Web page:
If movies provide a lens into our cultural soul, what do this year's Academy Award nominees say about the past year?
The thread running through the nine Best Picture nominees seems to be about channeling chaos into meaningful action. The best of them salve the wounds and offer a crumb of hope in a year with a struggling world economy, natural disasters, ongoing political wars, diplomatic stalemates and random violence in once-safe havens, such as movie theaters and elementary schools. Some even make us laugh, and that's the truly exceptional film when it comes to Oscar time, where the Academy voters give more weight to the deadly serious over comedic insights.
Four of the Best Picture nominees thoughtfully spin dramas from historical events. "Les Miserables," a musical based on Victor Hugo's masterpiece, covers the years after Napoleon Bonaparte's final defeat to the Paris Rebellion in June 1832. The movie explores politics, moral philosophy, religion, justice and the redemptive power of love through Jean Valjean's personal journey during this tumultuous period.
Steeped in the horrors of country at war with itself, "Lincoln" reveals the master politician Abraham Lincoln. Taking off the white gloves of virtue, Lincoln greases the wheels and manipulates partisan loyalties to earn most impressive achievement, the passage of the Thirteenth Amendment and the abolition of slavery.
In "Argo," a CIA agent offers the "best bad idea" for rescuing six U.S. diplomats in hiding during the Iran revolution and hostage crisis. A fake Hollywood production provides the cover. Alan Arkin's character sums it up: "If I'm gonna make a fake movie, it's gonna be a fake hit!"
"Zero Dark Thirty" tears through the wall of CIA secrets and shows us the long, painstaking process to find Osama bin Laden. Maya, a lone she-wolf heading the boots-on-the-ground investigation, won't give up until she has bin Laden, dead or alive (but preferably dead).
The other nominees cover the perils of individual action. In "Beasts of the Southern Wild," a young girl rides out a hurricane in a Louisiana bayou only to face her father's death. "Life of Pi" focuses on the co-existence of an Indian boy and Bengal tiger in a lifeboat bobbing along in the ocean at the whim of the elements. "Django Unchained" releases the rage of a former slave destined to get his woman back with the help of a liberal German dentist. In "Silver Linings Playbook," Pat Jr. reclaims himself from mental illness and marital failure. Then there's "Amour," an eloquent story about a husband, a wife and approaching death.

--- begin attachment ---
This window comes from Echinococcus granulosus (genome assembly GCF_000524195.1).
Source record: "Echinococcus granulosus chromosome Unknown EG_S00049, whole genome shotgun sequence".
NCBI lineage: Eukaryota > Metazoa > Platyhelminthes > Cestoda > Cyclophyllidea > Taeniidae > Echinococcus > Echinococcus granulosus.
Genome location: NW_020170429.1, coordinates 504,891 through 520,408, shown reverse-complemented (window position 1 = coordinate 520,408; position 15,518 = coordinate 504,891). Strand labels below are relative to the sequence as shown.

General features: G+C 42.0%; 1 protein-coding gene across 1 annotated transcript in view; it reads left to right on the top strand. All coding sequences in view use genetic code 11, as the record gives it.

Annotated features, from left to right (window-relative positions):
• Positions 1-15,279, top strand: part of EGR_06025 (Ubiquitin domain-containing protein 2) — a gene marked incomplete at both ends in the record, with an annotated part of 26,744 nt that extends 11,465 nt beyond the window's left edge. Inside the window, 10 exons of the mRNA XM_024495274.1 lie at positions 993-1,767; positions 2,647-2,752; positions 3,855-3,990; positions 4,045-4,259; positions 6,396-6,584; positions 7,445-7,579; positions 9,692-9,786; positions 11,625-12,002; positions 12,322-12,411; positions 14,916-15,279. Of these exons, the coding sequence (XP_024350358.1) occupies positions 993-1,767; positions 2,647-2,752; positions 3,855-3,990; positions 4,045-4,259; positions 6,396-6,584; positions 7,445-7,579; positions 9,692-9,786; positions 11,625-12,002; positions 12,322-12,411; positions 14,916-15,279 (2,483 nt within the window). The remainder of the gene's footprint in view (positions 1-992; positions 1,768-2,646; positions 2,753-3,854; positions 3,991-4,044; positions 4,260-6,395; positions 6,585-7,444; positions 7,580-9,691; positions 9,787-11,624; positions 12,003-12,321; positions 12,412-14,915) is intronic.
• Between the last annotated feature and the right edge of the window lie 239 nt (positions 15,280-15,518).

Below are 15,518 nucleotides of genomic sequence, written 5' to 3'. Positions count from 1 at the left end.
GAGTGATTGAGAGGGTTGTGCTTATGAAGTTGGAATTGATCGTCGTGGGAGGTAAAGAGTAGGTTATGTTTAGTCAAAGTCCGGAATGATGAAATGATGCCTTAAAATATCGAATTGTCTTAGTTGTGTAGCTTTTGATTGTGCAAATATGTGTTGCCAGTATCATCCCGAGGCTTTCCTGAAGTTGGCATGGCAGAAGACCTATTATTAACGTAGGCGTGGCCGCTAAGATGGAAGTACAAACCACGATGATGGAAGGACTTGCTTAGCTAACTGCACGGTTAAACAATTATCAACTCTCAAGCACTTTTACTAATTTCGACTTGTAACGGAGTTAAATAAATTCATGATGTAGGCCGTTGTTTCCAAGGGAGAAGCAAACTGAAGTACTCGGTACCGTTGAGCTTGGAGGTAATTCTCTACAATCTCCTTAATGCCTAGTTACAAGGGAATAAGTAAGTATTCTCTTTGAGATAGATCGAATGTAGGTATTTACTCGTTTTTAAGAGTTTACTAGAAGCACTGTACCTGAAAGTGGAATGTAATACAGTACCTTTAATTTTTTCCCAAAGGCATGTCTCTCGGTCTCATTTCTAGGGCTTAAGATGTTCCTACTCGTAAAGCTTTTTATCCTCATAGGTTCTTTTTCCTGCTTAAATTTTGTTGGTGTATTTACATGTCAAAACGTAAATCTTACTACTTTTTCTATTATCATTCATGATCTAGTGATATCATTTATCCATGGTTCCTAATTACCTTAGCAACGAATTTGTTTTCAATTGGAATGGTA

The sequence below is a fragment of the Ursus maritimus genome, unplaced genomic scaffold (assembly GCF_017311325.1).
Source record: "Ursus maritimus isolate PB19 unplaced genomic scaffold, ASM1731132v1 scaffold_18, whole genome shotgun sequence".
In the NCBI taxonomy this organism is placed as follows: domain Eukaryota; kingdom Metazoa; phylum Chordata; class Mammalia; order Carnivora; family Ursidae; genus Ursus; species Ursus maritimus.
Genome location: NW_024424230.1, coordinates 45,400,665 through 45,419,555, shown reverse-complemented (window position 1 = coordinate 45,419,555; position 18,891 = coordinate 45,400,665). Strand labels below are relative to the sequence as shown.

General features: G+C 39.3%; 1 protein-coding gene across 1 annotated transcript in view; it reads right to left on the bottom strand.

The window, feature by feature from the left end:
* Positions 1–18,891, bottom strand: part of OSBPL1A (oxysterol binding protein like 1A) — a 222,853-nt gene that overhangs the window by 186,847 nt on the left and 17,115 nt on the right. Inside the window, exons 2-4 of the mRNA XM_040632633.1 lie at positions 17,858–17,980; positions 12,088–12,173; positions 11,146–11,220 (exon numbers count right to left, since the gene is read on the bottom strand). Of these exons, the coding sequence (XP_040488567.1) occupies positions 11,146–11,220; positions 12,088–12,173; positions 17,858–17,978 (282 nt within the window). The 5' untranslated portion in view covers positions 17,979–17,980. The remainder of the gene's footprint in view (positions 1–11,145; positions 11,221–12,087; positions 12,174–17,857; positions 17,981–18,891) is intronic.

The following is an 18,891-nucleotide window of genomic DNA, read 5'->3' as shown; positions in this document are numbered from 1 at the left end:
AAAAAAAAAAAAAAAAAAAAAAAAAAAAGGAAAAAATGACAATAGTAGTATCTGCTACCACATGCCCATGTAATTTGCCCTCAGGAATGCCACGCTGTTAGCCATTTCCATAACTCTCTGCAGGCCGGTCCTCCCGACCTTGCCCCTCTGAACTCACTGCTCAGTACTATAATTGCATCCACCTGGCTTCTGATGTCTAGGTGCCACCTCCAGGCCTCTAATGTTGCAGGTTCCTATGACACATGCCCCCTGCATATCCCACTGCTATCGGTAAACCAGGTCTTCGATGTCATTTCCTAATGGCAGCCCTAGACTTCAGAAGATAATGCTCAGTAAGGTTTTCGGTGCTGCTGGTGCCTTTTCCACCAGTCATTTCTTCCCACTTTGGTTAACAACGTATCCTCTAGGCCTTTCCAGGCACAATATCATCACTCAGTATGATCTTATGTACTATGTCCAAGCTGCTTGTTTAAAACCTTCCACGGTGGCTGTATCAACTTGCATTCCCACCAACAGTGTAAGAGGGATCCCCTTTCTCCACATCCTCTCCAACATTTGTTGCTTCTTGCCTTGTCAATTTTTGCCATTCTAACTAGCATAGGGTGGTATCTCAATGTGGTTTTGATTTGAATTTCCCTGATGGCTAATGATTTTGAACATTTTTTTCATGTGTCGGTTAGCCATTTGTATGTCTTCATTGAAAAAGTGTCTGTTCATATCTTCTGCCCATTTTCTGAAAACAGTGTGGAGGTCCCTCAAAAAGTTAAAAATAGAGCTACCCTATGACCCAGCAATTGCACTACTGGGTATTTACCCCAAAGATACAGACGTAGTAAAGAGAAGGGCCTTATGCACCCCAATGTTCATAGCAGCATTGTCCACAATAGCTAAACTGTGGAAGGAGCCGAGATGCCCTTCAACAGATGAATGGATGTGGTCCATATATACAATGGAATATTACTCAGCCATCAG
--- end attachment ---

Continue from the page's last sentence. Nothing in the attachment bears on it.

Best Picture: "Argo" has emerged as the Best Picture favorite after sweeping the top prize at the Golden Globes, the Directors Guild of America, the Screen Actors Guild and the Producers Guild of America. "Argo" makes Hollywood look good, and unlike "Lincoln," there are no polarizing political issues mucking up the votes.
Will Win: "Argo"
Dark Horse: "Lincoln"
Best Director: Ben Affleck won the directing award from the Directors Guild of America, which is generally the strongest predictor of who wins the Oscar. Affleck won't win an Oscar, though, because he wasn't nominated. I can safely say that Benh Zeitlin, the first-time director for "Beasts of the Southern Wild" and David O' Russell for "Silver Linings Playbook" are in the foreground. That leaves a tight race between Steven Spielberg and Ang Lee.
Will Win: Steven Spielberg ("Lincoln")
Dark Horse: Ang Lee ("Life of Pi")
Best Actor: Every nominee sizzled on screen, from Daniel Day-Lewis, who spent a year preparing for the role of Abraham Lincoln, to Hugh Jackman, Denzel Washington, Bradley Cooper and Joaquin Phoenix. If Day-Lewis wins, he will be one of a handful of actors to win three Oscars.
Will Win: Daniel Day-Lewis ("Lincoln")
Dark Horse: Hugh Jackman ("Les Miserable") Best Actress: Tough women, tough choices. Jennifer Lawrence won the Screen Actors Guild award in this category, but she might have offended some with her jokes on the other nominees. Still, Academy voters have thick skins, and Lawrence did make one awesome Katniss in "The Hunger Games," followed by her chameleon change in "Silver Linings Playbook"
Will Win: Jennifer Lawrence ("Silver Linings Playbook")
Dark Horse: Jessica Chastain ("Zero Dark Thirty")
Best Supporting Actor: A great list of nominees, including Tommy Lee Jones, Alan Arkin, Robert De Niro, Philip Seymour Hoffman and Christoph Waltz. The front-runners are Jones and Waltz, but both have won awards in this category before. I say donning a wig gives Jones the edge.
Will Win: Tommy Lee Jones ("Lincoln")
Dark Horse: Christoph Waltz ("Django Unchained")
Best Supporting Actress: The favorite is Anne Hathaway. Her closest rival in this category is Sally Field, who already has two Oscars. Helen Hunt ("The Sessions"), Amy Adams ("The Master") and Jacki Weaver ("Silver Linings Playbook") are distant contenders.
Will Win: Anne Hathaway ("Les Miserables")
Dark Horse: Sally Field ("Lincoln")
Best Animated Film: "Wreck-It Ralph"
Best Feature Film Documentary: "Searching for Sugar Man"
Best Foreign Film: "Amour"